Referring now to
The DSP 200 further includes a Digital Down Converter (DDC) 220, a Field Programmable Gate Array (FPGA) 240 and a Digital Up Converter (DUC) 250, each of which are electrically connected to a microprocessor 230. Finally, the DSP 200 may further include a Digital-to-Analog converter (DAC) 260 for providing an analog boosted/amplified RF signal for re-radiation.
It should be appreciated that the DDC 220 may have a plurality of independent channels (e.g., 4 channels), each of which may have a Numerically Controlled Oscillator (NCO) for tuning, a comb filter for decimation, an automatic gain control loop, and a low pass filter. The DUC 250 may have a corresponding number of channels, each of which may include an NCO and filter as well.
In certain embodiments, the FPGA 240 may be configured to make the DDC 220 output compatible with the DUC 250 input. The FPGA 240 may be further configured to transfer data between the microprocessor 230 and each of the DDC 220 and DUC 250, as well as allow for future processing enhancements.
At power on or set up, the microprocessor 230 may be used to program the FPGA 240 bit-pattern at power on (e.g., via USB control). The microprocessor 230 may also initialize the DDC 220 and DUC 250, as well as monitor their status. It should be appreciated that the microprocessor 230 may include any known interface (e.g., RS-232) for enabling configuration from a remote terminal, as well as a USB interface for high-speed data transfers between a remote terminal and the DSP 200. However, it should equally be appreciated that the microprocessor 230 may have numerous other interface configurations.
While a booster/amplifier of one embodiment of the invention may be implemented using DSP 200, it should equally be appreciated that numerous other configurations and/or architectures may be similarly employed. For example, in an analog environment, the signal processing may be implemented using a trunked channel card which includes a cascading series of these bandpass filters which may be individually switched on and off to adjust the signal flow in accordance with the signal processing described herein.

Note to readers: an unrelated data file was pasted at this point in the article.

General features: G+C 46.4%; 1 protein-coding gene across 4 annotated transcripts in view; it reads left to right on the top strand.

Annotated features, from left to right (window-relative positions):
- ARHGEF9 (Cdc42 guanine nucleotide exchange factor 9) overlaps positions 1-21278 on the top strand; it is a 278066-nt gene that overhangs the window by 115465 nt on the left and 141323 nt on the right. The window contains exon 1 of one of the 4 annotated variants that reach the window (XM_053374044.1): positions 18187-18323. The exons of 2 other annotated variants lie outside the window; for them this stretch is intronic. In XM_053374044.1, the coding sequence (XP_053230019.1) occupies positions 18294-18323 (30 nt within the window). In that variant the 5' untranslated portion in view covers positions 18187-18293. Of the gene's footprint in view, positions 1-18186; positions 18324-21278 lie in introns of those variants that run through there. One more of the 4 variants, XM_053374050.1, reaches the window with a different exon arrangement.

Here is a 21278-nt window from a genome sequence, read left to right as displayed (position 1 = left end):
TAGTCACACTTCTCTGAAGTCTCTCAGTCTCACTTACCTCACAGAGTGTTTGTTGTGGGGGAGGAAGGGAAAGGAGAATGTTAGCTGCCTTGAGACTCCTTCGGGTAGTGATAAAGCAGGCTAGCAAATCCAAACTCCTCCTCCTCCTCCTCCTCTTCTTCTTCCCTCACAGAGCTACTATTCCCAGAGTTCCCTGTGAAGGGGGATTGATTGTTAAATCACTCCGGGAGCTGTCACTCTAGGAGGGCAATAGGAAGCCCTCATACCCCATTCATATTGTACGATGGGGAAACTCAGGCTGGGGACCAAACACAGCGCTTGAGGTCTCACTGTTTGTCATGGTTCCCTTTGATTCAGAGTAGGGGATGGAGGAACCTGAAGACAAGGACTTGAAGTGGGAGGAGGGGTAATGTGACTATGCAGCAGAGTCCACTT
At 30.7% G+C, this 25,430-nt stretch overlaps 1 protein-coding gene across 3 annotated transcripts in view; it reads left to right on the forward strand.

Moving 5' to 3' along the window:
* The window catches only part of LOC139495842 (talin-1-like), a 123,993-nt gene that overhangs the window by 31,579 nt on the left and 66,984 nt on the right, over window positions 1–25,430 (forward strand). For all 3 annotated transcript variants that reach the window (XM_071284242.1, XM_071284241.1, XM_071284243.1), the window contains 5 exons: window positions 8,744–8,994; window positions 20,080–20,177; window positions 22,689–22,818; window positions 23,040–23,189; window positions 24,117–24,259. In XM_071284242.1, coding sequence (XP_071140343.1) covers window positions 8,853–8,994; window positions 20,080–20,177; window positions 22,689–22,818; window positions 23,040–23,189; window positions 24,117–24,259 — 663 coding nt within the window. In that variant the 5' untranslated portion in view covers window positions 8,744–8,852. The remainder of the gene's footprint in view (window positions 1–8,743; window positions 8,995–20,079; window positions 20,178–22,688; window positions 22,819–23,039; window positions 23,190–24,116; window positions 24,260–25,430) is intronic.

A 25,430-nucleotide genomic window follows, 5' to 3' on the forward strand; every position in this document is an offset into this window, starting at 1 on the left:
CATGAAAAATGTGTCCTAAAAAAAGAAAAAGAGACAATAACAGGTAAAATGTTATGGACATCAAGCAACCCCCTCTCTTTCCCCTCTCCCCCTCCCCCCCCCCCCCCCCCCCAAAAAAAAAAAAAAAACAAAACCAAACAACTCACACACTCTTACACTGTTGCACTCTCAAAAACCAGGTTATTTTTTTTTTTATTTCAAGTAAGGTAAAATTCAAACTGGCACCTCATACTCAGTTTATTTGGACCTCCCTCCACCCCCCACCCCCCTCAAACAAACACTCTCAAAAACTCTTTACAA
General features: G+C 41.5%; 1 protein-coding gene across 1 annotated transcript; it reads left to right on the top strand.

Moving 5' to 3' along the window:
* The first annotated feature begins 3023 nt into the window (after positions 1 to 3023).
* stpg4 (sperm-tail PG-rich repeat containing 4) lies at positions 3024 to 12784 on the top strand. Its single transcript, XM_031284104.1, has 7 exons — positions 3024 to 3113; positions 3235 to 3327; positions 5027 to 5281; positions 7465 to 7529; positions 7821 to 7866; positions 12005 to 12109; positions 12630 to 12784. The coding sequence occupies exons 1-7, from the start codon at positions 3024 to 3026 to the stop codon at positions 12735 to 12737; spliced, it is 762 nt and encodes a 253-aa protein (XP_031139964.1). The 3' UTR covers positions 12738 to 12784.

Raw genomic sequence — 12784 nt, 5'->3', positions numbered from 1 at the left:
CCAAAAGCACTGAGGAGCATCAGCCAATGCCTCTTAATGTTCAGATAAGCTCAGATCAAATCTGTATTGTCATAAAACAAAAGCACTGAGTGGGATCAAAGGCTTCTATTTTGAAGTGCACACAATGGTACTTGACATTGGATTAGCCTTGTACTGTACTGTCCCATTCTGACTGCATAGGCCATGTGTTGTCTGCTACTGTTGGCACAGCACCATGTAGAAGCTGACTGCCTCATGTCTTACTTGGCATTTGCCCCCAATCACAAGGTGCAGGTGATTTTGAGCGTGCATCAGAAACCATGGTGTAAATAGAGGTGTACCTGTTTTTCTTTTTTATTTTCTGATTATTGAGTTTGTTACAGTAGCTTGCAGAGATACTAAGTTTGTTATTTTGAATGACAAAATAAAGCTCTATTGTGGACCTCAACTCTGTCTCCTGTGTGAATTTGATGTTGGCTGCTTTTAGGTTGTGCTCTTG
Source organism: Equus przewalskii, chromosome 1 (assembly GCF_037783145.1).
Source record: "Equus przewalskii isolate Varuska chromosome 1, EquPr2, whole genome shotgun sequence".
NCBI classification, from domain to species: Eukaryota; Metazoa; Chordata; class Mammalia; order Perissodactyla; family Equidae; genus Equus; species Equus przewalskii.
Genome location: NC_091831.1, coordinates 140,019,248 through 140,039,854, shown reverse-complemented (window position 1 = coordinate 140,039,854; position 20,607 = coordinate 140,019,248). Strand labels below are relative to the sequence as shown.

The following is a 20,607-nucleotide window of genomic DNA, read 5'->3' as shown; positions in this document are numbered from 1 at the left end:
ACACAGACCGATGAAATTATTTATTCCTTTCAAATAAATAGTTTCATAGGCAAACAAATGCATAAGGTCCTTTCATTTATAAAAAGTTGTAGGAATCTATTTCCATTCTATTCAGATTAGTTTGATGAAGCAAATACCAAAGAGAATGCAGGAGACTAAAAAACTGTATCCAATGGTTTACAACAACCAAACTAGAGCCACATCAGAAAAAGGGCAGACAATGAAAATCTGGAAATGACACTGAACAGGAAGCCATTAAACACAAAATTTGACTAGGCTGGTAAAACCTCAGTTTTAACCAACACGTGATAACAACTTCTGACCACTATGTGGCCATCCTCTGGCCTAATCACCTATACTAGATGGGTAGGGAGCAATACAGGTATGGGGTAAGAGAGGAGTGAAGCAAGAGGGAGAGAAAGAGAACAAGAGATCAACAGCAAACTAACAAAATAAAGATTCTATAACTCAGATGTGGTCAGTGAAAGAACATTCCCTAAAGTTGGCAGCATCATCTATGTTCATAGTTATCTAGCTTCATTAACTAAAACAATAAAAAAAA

Referring now to
Regardless of the pre-processing applied to the subject signal, process 300 continues to block 310 where a location-based signal spectrum analysis/lookup may be performed. In one embodiment, a location-based signal spectrum analysis is performed by scanning a predetermined range of frequencies for the possible presence of other RF signals neighboring the subject signal at the location in question (e.g., location 110). In one embodiment, this predetermined range is ±100 kHz, although the range may similarly be wider or narrower. In certain embodiments, a particular filter bandwidth (e.g., 25 kHz) is slid across the predetermined range of frequencies while the signal strength of the various received signal is measured, along with the corresponding signal noise levels.
Alternatively, the location-based signal spectrum may be determined by accessing pre-stored values representative of the frequencies on which various other RF signals may be present. Either way, possible signals occupying frequencies adjacent to the subject signal may be identified at block 310. As will be described below, this information may then be used to determine the amount of ACI caused by neighboring signals which is likely for a given filter bandwidth.
Process 300 continues to block 315 where the an initial signal filter bandwidth, which includes the subject frequency, may be set. In certain embodiments, the initial signal filter bandwidth is based at least in part on the location-based signal spectrum determined above at block 310 and/or a target TDI. In certain embodiments, the TDI value may be based on the type of subject signal (e.g., a data signal, voice signal, etc.). Since voice signals are less susceptible to TDI than data signals, the target TDI for a voice signal need not be as low as for a data signal. To that end, in certain embodiments the target TDI may be no more than 100 microseconds for voice signals and no more than 35 microseconds for data signals. Since TDI is seen at the receiver-side as distortion or drops in audio communication, and as loss of data in data transmissions, in another embodiment the target TDI may be based upon the amount of time delay which is tolerable for a given data type.